Sandoval v. Unknown

Filing 2

ORDER DISMISSING CASE Without Prejudice and with Leave to Amend. Signed by Judge Gonzalo P. Curiel on 6/27/2017. ( Blank Prisoner Packet sent to Petitioner) (All non-registered users served via U.S. Mail Service)(fth)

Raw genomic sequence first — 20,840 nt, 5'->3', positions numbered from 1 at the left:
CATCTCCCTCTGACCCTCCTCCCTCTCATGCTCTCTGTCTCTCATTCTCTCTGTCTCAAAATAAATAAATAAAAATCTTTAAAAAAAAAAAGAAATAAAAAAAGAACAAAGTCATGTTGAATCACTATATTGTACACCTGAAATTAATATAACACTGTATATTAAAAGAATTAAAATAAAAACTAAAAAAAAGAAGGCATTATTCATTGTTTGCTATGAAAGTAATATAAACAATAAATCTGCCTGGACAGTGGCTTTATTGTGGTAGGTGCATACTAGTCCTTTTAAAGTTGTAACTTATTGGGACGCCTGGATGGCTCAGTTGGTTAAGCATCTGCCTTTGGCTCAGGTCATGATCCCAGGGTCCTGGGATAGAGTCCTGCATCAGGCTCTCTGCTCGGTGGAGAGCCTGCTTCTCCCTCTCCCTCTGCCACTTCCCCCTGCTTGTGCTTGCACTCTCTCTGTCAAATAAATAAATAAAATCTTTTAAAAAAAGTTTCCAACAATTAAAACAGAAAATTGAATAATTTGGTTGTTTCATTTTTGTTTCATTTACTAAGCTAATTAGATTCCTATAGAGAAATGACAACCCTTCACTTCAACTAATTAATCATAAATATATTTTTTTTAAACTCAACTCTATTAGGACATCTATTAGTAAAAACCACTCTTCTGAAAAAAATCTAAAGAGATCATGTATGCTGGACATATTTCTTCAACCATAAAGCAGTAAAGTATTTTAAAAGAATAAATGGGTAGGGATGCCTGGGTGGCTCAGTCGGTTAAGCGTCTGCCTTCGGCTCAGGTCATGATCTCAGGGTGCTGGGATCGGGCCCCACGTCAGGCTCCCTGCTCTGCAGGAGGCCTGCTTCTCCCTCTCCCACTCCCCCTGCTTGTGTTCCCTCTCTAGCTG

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1 2 3 4 5 6 7 8 UNITED STATES DISTRICT COURT 9 SOUTHERN DISTRICT OF CALIFORNIA 10 11 LUIS SANDOVAL, Case No.: 17cv1275 GPC (BGS) Petitioner, 12 13 v. 14 ORDER DISMISSING CASE WITHOUT PREJUDICE AND WITH LEAVE TO AMEND UNKNOWN, Respondent. 15 16 17 Petitioner, proceeding pro se, has filed a document with this Court entitled “In Pro Per Writ of Habeas Corpus.” 18 19 20 21 22 23 24 25 FAILURE TO SATISFY FILING FEE REQUIREMENT Petitioner has failed to pay the $5.00 filing fee and has failed to move to proceed in forma pauperis. This Court cannot proceed until Petitioner has either paid the $5.00 filing fee or qualified to proceed in forma pauperis. See Rule 3(a), 28 U.S.C. foll. § 2254. IN CUSTODY REQUIREMENT Upon review of the document filed in this case, it appears Petitioner is not in the custody of the State of California, nor was he when he filed the Petition because he lists 26 his address as “2461½ J. St., San Diego, CA 92102.” “Subject matter jurisdiction under 27 the federal habeas corpus statute, 28 U.S.C. § 2254(a), is limited to those persons ‘in 28 1 17cv1275 GPC (BGS) 1 custody pursuant to the judgment of a State.’” Brock v. Weston, 31 F.3d 887, 889 (9th 2 Cir. 1994); see also 28 U.S.C. § 2241(c)(3). It is a jurisdictional requirement that, at the 3 time a habeas petition is filed, “the habeas petitioner be ‘in custody’ under the conviction 4 or sentence under attack.” Maleng v. Cook, 490 U.S. 488, 490-91 (1989) (citing 28 5 U.S.C. §§ 2241(c)(3) & 2254(a)); see Carafas v. LaVallee, 391 U.S. 234, 238 (1968)). 6 FAILURE TO STATE A COGNIZABLE CLAIM 7 In addition, it is not clear what Petitioner’s claims are and whether they are 8 cognizable on federal habeas review. Challenges to the fact or duration of confinement 9 are brought by petition for a writ of habeas corpus, pursuant to 28 U.S.C. § 2254; 10 challenges to conditions of confinement are brought pursuant to the Civil Rights Act, 42 11 U.S.C. § 1983. See Preiser v. Rodriguez, 411 U.S. 475, 488-500 (1973). When a state 12 prisoner is challenging the very fact or duration of his physical imprisonment, and the 13 relief he seeks is a determination that he is entitled to immediate release or a speedier 14 release from that imprisonment, his sole federal remedy is a writ of habeas corpus. Id. at 15 500. On the other hand, a § 1983 action is a proper remedy for a state prisoner who is 16 making a constitutional challenge to the conditions of his prison life, but not to the fact or 17 length of his custody. Id. at 499; see 28 U.S.C. 2254(a); Heck v. Humphrey, 512 U.S. 18 477, 480-85 (1994). 19 Petitioner’s claims are not comprehensible in their current form. If Petitioner 20 wishes to challenge the conditions of prison life, but not the fact or length of his custody, 21 he must file a civil rights complaint pursuant to 42 U.S.C. § 1983. If he wishes to 22 challenge the validity of a state court conviction or the length of his sentence, 28 U.S.C. 23 § 2254 is the appropriate method to do so. 24 25 FAILURE TO ALLEGE EXHAUSTION OF STATE JUDICIAL REMEDIES Further, habeas petitioners who wish to challenge either their state court conviction 26 or the length of their confinement in state prison, must first exhaust state judicial 27 remedies. 28 U.S.C. § 2254(b), (c); Granberry v. Greer, 481 U.S. 129, 133-34 (1987). 28 Ordinarily, to satisfy the exhaustion requirement, a petitioner must “‘fairly present[]’ his 2 17cv1275 GPC (BGS) 1 federal claim to the highest state court with jurisdiction to consider it, or . . . 2 demonstrate[] that no state remedy remains available.” Johnson v. Zenon, 88 F.3d 828, 3 829 (9th Cir. 1996) (citations omitted). Moreover, to properly exhaust state court 4 remedies a petitioner must allege, in state court, how one or more of his or her federal 5 rights have been violated. For example, “[i]f a habeas petitioner wishes to claim that an 6 evidentiary ruling at a state court trial denied him [or her] the due process of law 7 guaranteed by the Fourteenth Amendment, he [or she] must say so, not only in federal 8 court, but in state court.” Duncan v. Henry, 513 U.S. 364, 365-66 (1995). 9 Nowhere on the Petition does Petitioner allege that he raised his claims in the 10 California Supreme Court. If Petitioner has raised his claims in the California Supreme 11 Court he must so specify. 12 Further, the Court cautions Petitioner that under the Antiterrorism and Effective 13 Death Penalty Act of 1996 (“AEDPA”) a one-year period of limitation applies to a 14 petition for a writ of habeas corpus by a person in custody pursuant to the judgment of a 15 State court. The limitation period runs from the latest of: 16 17 18 19 20 21 22 23 (A) the date on which the judgment became final by the conclusion of direct review or the expiration of the time for seeking such review; (B) the date on which the impediment to filing an application created by State action in violation of the Constitution or laws of the United States is removed, if the applicant was prevented from filing by such State action; (C) the date on which the constitutional right asserted was initially recognized by the Supreme Court, if the right has been newly recognized by the Supreme Court and made retroactively applicable to cases on collateral review; or 24 25 26 27 (D) the date on which the factual predicate of the claim or claims presented could have been discovered through the exercise of due diligence. 28 U.S.C.A. § 2244(d)(1)(A)-(D). 28 3 17cv1275 GPC (BGS) 1 The statute of limitations does not run while a properly filed state habeas corpus 2 petition is pending. 28 U.S.C. § 2244(d)(2); see Nino v. Galaza, 183 F.3d 1003, 1006 3 (9th Cir. 1999); but see Artuz v. Bennett, 531 U.S. 4, 8 (2000) (holding that “an 4 application is ‘properly filed’ when its delivery and acceptance [by the appropriate court 5 officer for placement into the record] are in compliance with the applicable laws and 6 rules governing filings.”). However, absent some other basis for tolling, the statute of 7 limitations does run while a federal habeas petition is pending. Duncan v. Walker, 533 8 U.S. 167, 181-82 (2001). 9 Rule 4 of the Rules Governing Section 2254 Cases provides for summary dismissal 10 of a habeas petition “[i]f it plainly appears from the face of the petition and any exhibits 11 annexed to it that the petitioner is not entitled to relief in the district court . . .” Rule 4, 28 12 U.S.C. foll. § 2254. Here, it appears plain from the Petition that Petitioner is not 13 presently entitled to federal habeas relief because he has not alleged exhaustion of state 14 court remedies. 15 16 FAILURE TO NAME A PROPER RESPONDENT Petitioner has also failed to name a proper respondent. On federal habeas, a state 17 prisoner must name the state officer having custody of him as the respondent. Ortiz- 18 Sandoval v. Gomez, 81 F.3d 891, 894 (9th Cir. 1996) (citing Rule 2(a), 28 U.S.C. foll. 19 § 2254). Federal courts lack personal jurisdiction when a habeas petition fails to name a 20 proper respondent. See id. 21 The warden is the typical respondent. However, “the rules following section 2254 22 do not specify the warden.” Id. “[T]he ‘state officer having custody’ may be ‘either the 23 warden of the institution in which the petitioner is incarcerated . . . or the chief officer in 24 charge of state penal institutions.’” Id. (quoting Rule 2(a), 28 U.S.C. foll. § 2254 25 advisory committee’s note). If “a petitioner is in custody due to the state action he is 26 challenging, ‘[t]he named respondent shall be the state officer who has official custody of 27 the petitioner (for example, the warden of the prison).’” Id. (quoting Rule 2, 28 U.S.C. 28 foll. § 2254 advisory committee’s note). If a “petitioner is on probation or parole, he may 4 17cv1275 GPC (BGS) 1 name his probation or parole officer ‘and the official in charge of the parole or probation 2 agency, or the state correctional agency, as appropriate.’” Id. (quoting Rule 2, 28 U.S.C. 3 foll. § 2254 advisory committee’s note). 4 A long standing rule in the Ninth Circuit holds “that a petitioner may not seek [a 5 writ of] habeas corpus against the State under . . . [whose] authority . . . the petitioner is 6 in custody. The actual person who is [the] custodian [of the petitioner] must be the 7 respondent.” Ashley v. Washington, 394 F.2d 125, 126 (9th Cir. 1968). This 8 requirement exists because a writ of habeas corpus acts upon the custodian of the state 9 prisoner, the person who will produce “the body” if directed to do so by the Court. “Both 10 the warden of a California prison and the Director of Corrections for California have the 11 power to produce the prisoner.” Ortiz-Sandoval, 81 F.3d at 895. 12 Here, Petitioner has not named a Respondent. In order for this Court to entertain 13 the Petition filed in this action, Petitioner must name the warden in charge of the state 14 correctional facility in which Petitioner is presently confined, the Director of the 15 California Department of Corrections, or if he is on parole, his parole officer and the 16 official in charge of the parole agency. See Brittingham v. United States, 982 F.2d 378, 17 379 (9th Cir. 1992) (per curiam); Ortiz-Sandoval, 81 F.3d at 894. In California, the 18 Director of the Department of Corrections is the official in charge of the parole agency. 19 See In re Lusero, 4 Cal. App. 4th 572, 576 (1992) (“During the period of parole following 20 incarceration, an inmate continues in the custody of the department.”). 21 22 CONCLUSION For the foregoing reasons, the Court DISMISSES the Petition without prejudice 23 and with leave to amend. To have this case reopened, Petitioner must, no later than 24 August 29, 2017: (1) pay the $5.00 filing fee or submit adequate proof of his inability to 25 pay the fee; AND (2) file a First Amended Petition that cures the pleading deficiencies 26 outlined in Order. If Petitioner wishes to challenge the conditions of his confinement, he 27 must file a new civil complaint pursuant to 42 U.S.C. § 1983 which will be given a new 28 5 17cv1275 GPC (BGS) 1 case number. The Clerk of Court is directed to mail Petitioner a blank Prisoner Packet 2 together with a copy of this Order. 3 IT IS SO ORDERED. 4 Dated: June 27, 2017 5 6 7 8 9 10 11 12 13 14 15 16 17 18 19 20 21 22 23 24 25 26 27 28 6 17cv1275 GPC (BGS)